***

We hear that despite all the promises to the contrary, Boston Borough Council is in line for some big bucks from the Boston Big Local £1 million fund to help some of the most deprived wards in the town.
So much for the oft-repeated promise “This money will not be dictated by Boston Borough Council ….  It will be totally dictated by the local community.”
Why are we not surprised?

***

Huge amounts of publicity attended the launch of the first-ever Community Clear Up Day, which saw hundreds of events across the country for the first day of spring.
The event was planned by the government and arranged by grass-roots activists including community and faith groups, councils and parishes, and schools and sports teams and could now take place annually.
And what, we hear you cry, went on in Boston to mark this event?
Well ... err … nothing that we know of.
That’s probably because the event was staged a week before the Boston Big Clean Up.
Ok, Boston came up with the idea first, and has dined out on it ever since.
But what a chance was missed to have started on the day of the national drive, and then followed through with the local initiative on the Monday.
However, that would have required imagination, flexibility and a list of other attributes which no-one would associate with Boston Borough Council in a month of Sundays.
Another opportunity wasted.

***

We’re sure that there is scarcely a dry eye in the house after the news that the Boston Daily Bulletin is cutting back on publication during the pre-election period daftly known as “purdah.”
During this period – which Boston Borough Council claims started on Monday … although the government has announced it as 30th March – sahibs and memsahibs must watch what they say to avoid accusations of electioneering, and restrictions are placed on Worst Street communications.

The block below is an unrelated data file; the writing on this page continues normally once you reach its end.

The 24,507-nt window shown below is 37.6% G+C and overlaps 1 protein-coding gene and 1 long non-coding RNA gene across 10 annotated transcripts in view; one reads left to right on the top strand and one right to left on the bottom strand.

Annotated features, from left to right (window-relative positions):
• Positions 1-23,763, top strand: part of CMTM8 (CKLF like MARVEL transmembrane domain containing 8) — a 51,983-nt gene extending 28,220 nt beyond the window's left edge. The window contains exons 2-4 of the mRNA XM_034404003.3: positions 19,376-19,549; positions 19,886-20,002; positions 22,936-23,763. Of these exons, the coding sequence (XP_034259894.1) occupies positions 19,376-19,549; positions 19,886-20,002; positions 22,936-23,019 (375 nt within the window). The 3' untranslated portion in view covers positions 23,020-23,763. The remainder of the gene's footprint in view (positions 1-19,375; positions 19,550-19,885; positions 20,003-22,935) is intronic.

It seems there is so little going on that the Boston Bulletin will only appear on Monday, Wednesday and Friday during purdah.
Not only that, but apparently, such is the desperation for content that an appeal has gone out to non-profit making non-political groups in the borough  to submit their news for publication.
“There’s no charge and you will be read by thousands who subscribe to the Bulletin or read it online,” burbled the bulletin – amid sounds of wings flapping and pigs oinking,
The bulletin began life as an indigestible lump which appeared once a month.
Then it went daily – but with extra pages at the end of each month.
More recently, it seems to have begun to struggle – with many stories appearing that were totally irrelevant to the council.
Recently, the Labour group leader Councillor Paul Gleeson made a formal complaint about bias in the bulletin, and told Boston Eye: “I have a series of issues and have been in discussion with the borough for a period of time.”
If he has not yet received a satisfactory response, we think that this is a good time to rattle a few cages in the corridors of power.


***

There will be no Boston Eye next week, as it is Good Friday.
The blog will return on Friday 10th of April – less than a month before the elections.

Easter reminds us that hope must never be lost,  for as dark as the road may seem, there always lies light at the end of it. 
May all your prayers be fulfilled, and may you have a pleasant Easter!
  
You can write to us at boston.eye@googlemail.com Your e-mails will be treated in confidence and published anonymously if requested.
Our former blog is archived at: http://bostoneyelincolnshire.blogspot.com